This is a division, of application Ser. No. 882,447, filed Mar. 1, 1978, which is a continuation of Ser. No. 741,130 filed Nov. 11, 1976, both now abandoned.
This invention relates to a method of obtaining dissolved, suspended or chemically bound substances from a liquid. The invention is particularly, though not exclusively, useful for obtaining minerals, for example uranium or other heavy-metal compounds, from a liquid. It is known to pass liquid carrying desired substances in a substantially vertically ascending stream through a bed of adsorbent particles capable of adsorbing these substances.
Such a process, and apparatus for carrying it out, is suitable for example for obtaining uranium from the sea or from effluents. However, the concentration of uranium, and this applies also to other minerals, in sea water is so low that extraction on an industrial scale has not been seriously contemplated hitherto.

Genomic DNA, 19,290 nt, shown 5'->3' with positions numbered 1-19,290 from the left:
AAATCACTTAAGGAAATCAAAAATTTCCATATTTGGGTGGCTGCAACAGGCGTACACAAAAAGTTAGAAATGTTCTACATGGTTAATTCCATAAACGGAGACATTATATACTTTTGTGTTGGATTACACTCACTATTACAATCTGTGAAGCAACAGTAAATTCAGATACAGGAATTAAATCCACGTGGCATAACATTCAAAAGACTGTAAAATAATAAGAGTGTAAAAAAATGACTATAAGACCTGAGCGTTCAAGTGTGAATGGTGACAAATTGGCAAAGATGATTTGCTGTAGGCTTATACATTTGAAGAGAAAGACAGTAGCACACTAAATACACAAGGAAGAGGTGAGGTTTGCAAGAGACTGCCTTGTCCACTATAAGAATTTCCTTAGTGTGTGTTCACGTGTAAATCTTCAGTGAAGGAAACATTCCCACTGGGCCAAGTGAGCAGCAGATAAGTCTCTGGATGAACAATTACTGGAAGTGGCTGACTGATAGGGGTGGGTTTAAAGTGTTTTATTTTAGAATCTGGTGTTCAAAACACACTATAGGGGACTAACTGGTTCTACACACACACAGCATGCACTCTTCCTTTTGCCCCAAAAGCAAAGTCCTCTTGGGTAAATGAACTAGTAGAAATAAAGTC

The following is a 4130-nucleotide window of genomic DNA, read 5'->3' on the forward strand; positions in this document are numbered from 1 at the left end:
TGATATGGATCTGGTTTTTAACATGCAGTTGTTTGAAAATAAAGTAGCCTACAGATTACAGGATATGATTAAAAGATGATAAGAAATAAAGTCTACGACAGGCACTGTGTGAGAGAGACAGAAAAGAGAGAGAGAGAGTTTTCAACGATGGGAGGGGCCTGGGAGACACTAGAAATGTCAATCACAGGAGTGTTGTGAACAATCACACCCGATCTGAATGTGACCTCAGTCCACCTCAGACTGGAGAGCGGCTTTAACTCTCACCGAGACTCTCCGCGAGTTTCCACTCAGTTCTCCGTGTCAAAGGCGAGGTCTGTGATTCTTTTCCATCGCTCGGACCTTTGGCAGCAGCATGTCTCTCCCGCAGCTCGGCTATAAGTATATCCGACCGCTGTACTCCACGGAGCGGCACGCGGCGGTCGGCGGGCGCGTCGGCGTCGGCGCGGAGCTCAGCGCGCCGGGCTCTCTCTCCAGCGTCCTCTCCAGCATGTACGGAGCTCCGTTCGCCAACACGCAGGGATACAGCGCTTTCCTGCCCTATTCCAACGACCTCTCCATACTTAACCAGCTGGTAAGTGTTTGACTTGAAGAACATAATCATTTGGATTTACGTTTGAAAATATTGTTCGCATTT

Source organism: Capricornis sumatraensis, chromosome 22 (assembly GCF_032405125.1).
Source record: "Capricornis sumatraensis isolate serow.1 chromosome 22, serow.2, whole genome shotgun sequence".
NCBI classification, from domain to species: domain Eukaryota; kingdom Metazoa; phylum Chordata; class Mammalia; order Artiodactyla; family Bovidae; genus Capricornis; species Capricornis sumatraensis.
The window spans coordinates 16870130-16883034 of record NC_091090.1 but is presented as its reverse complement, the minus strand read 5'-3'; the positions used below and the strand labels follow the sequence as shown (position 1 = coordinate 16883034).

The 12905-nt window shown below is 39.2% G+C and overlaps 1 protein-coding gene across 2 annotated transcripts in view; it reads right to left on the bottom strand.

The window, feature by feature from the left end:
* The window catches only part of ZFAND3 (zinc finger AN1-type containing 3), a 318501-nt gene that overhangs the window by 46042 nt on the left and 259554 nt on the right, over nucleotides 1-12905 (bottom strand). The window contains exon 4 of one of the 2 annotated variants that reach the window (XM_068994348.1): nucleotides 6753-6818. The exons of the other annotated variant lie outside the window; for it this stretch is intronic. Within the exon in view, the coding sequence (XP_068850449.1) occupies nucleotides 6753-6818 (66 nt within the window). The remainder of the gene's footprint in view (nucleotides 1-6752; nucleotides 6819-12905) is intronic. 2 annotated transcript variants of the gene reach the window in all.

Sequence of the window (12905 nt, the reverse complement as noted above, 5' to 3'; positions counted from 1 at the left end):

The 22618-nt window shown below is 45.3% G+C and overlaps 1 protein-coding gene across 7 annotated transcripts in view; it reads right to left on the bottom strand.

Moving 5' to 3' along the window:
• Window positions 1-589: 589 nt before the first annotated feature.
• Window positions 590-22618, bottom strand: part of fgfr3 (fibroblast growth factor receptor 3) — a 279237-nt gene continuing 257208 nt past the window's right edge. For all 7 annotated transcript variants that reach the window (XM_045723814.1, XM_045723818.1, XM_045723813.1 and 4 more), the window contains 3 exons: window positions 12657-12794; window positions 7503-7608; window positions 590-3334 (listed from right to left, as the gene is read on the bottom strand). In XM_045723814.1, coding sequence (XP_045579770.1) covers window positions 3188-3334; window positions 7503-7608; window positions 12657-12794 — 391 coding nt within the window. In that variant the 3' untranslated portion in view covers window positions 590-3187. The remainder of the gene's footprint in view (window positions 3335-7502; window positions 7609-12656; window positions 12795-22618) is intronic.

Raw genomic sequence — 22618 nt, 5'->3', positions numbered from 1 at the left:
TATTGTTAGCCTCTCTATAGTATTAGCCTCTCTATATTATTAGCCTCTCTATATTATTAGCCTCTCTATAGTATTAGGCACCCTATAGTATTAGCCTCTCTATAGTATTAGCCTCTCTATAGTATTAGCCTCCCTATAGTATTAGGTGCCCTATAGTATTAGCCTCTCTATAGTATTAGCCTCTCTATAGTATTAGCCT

The known processes and apparatus, which employ beds of adsorbent granules or other particulate matter, heaped upon each other with an aqueous solution flowing between them so that ions contained in the solution are adsorbed on the surfaces of the adsorbent particles, which are wetted by the solution by reason of the active molecular forces display disadvantages. Thus, such adsorbent beds have an inherently large resistance to flow, which depends on the density and thickness of the bed. To this is added the fact that the adsorbent bed acts as a filter, which at least partly traps foreign solid matter, such as is always present in sea water, with the result that the resistance to flow increases over a period and the active surface area of the adsorbent particles is reduced. Of course, not all the surface area is available to be wetted in any case, because regions of the individual particles which lie against each other are not effective. A further disadvantage is the impossibility of carrying out a continuous process, which is a precondition for an economically viable operation.